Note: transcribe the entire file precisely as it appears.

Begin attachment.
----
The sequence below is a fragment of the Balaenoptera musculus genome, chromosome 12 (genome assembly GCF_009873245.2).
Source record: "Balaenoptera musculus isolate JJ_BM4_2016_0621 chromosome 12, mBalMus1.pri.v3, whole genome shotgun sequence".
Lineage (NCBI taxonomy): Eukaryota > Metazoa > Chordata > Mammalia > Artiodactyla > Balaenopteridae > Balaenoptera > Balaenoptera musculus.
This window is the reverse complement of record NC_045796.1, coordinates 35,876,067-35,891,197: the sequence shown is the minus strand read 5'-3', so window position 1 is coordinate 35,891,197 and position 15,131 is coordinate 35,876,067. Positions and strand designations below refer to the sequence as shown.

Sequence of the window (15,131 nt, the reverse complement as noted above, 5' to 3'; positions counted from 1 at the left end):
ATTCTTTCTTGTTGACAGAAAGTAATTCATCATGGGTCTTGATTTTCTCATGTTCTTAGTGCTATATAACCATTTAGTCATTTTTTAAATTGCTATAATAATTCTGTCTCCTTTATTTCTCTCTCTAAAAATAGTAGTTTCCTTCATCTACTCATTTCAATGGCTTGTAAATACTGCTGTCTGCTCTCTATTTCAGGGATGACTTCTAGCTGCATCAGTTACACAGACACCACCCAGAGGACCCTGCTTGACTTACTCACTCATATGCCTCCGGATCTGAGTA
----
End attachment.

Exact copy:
The sequence below is a fragment of the Balaenoptera musculus genome, chromosome 12 (genome assembly GCF_009873245.2).
Source record: "Balaenoptera musculus isolate JJ_BM4_2016_0621 chromosome 12, mBalMus1.pri.v3, whole genome shotgun sequence".
Lineage (NCBI taxonomy): Eukaryota > Metazoa > Chordata > Mammalia > Artiodactyla > Balaenopteridae > Balaenoptera > Balaenoptera musculus.
This window is the reverse complement of record NC_045796.1, coordinates 35,876,067-35,891,197: the sequence shown is the minus strand read 5'-3', so window position 1 is coordinate 35,891,197 and position 15,131 is coordinate 35,876,067. Positions and strand designations below refer to the sequence as shown.

Sequence of the window (15,131 nt, the reverse complement as noted above, 5' to 3'; positions counted from 1 at the left end):
ATTCTTTCTTGTTGACAGAAAGTAATTCATCATGGGTCTTGATTTTCTCATGTTCTTAGTGCTATATAACCATTTAGTCATTTTTTAAATTGCTATAATAATTCTGTCTCCTTTATTTCTCTCTCTAAAAATAGTAGTTTCCTTCATCTACTCATTTCAATGGCTTGTAAATACTGCTGTCTGCTCTCTATTTCAGGGATGACTTCTAGCTGCATCAGTTACACAGACACCACCCAGAGGACCCTGCTTGACTTACTCACTCATATGCCTCCGGATCTGAGTA